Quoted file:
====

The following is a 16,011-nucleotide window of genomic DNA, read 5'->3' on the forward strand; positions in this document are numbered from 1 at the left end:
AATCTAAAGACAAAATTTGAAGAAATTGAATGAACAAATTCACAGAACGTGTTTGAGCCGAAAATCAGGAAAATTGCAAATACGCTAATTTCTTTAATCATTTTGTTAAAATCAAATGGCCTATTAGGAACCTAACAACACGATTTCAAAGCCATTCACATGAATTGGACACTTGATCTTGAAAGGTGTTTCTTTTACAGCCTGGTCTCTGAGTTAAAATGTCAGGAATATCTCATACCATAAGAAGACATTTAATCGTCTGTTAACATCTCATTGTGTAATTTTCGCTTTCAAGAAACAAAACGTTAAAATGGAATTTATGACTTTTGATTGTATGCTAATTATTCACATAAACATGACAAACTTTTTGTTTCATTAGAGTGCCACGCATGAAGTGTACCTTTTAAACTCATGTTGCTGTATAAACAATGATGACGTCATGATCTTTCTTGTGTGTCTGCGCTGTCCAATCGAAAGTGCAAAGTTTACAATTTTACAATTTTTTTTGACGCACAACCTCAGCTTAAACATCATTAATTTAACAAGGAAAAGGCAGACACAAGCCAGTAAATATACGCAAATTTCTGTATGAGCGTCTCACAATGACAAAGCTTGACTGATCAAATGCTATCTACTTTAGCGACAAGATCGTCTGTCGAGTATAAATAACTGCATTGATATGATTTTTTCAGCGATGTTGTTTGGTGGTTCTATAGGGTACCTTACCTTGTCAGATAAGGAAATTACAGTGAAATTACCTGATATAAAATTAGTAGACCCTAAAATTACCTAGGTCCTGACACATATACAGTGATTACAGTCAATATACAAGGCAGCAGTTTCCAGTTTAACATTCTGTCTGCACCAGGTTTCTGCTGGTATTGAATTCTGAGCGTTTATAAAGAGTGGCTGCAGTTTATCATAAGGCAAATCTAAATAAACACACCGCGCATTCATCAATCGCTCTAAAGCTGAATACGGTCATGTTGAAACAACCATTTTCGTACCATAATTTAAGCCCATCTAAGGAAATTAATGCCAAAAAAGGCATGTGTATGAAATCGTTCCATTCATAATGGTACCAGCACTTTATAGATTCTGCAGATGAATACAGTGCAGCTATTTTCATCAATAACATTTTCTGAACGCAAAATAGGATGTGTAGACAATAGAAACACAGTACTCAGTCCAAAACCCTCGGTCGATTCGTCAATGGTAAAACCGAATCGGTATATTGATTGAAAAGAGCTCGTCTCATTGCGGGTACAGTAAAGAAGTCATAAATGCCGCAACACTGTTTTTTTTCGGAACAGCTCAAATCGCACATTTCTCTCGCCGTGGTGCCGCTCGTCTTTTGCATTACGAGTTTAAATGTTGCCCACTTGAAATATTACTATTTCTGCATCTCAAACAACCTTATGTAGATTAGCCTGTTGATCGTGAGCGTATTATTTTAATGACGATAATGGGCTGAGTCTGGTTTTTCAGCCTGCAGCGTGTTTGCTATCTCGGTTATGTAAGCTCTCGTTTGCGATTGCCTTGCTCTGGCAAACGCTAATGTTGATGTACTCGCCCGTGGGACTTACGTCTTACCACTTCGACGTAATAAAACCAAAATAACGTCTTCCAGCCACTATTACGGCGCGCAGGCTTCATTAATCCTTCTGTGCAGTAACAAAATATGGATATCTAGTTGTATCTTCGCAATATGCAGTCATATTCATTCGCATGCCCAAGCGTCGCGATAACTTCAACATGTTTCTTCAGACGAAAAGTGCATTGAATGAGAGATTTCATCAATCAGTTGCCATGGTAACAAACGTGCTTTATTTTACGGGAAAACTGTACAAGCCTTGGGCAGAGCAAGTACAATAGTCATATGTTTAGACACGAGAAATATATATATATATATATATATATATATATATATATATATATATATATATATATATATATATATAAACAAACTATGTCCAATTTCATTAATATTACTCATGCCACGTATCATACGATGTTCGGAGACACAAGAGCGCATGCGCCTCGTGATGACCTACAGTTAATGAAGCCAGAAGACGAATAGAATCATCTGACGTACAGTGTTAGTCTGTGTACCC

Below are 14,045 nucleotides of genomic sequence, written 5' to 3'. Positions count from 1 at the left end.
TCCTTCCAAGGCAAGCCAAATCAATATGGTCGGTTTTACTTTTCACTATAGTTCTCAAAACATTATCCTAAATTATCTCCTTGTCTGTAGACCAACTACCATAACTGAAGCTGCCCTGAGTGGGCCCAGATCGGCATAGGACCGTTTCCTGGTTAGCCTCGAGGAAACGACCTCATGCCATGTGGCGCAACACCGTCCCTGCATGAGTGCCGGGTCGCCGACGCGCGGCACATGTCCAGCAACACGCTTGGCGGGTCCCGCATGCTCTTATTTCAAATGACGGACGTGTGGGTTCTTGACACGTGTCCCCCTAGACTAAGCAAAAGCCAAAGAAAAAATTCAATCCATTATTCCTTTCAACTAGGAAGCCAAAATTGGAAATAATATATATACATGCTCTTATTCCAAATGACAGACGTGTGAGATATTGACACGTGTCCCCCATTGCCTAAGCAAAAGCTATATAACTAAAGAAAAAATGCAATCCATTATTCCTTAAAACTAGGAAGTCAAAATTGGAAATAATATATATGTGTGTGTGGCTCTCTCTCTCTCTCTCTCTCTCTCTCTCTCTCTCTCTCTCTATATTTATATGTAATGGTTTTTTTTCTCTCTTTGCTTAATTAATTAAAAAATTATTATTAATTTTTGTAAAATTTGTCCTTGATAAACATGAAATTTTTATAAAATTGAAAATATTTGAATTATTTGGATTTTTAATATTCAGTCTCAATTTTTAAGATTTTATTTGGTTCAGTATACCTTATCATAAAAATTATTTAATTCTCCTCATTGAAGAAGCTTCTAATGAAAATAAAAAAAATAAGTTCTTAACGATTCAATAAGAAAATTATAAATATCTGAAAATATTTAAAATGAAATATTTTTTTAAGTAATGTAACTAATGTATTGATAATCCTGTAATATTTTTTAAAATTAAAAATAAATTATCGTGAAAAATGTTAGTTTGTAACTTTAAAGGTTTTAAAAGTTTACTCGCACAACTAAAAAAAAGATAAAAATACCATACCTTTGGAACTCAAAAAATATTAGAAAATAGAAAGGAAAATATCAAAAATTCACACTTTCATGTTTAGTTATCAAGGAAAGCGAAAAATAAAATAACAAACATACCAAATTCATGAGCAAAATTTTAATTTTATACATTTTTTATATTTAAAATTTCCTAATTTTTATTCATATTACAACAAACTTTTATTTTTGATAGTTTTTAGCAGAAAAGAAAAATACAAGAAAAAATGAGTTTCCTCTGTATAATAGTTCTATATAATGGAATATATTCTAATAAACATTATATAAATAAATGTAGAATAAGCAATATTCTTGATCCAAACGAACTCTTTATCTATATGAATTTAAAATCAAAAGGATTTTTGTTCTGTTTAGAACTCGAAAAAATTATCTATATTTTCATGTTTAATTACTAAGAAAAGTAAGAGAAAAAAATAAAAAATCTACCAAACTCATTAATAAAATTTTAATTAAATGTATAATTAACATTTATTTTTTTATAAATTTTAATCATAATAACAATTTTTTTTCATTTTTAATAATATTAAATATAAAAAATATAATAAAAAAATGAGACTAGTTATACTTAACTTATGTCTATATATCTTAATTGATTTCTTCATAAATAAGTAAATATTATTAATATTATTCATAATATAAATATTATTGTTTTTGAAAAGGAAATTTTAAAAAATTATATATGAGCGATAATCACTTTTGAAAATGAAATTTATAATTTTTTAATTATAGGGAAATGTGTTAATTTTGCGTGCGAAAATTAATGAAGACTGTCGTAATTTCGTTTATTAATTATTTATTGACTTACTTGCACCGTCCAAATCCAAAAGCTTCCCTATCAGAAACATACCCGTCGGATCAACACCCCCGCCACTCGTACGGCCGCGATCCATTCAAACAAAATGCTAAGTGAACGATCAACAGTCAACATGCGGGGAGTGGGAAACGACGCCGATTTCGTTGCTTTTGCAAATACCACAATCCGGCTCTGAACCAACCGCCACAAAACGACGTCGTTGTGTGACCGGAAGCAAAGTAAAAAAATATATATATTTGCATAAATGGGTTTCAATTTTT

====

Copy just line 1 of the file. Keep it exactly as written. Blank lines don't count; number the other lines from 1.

The following is a 16,011-nucleotide window of genomic DNA, read 5'->3' on the forward strand; positions in this document are numbered from 1 at the left end: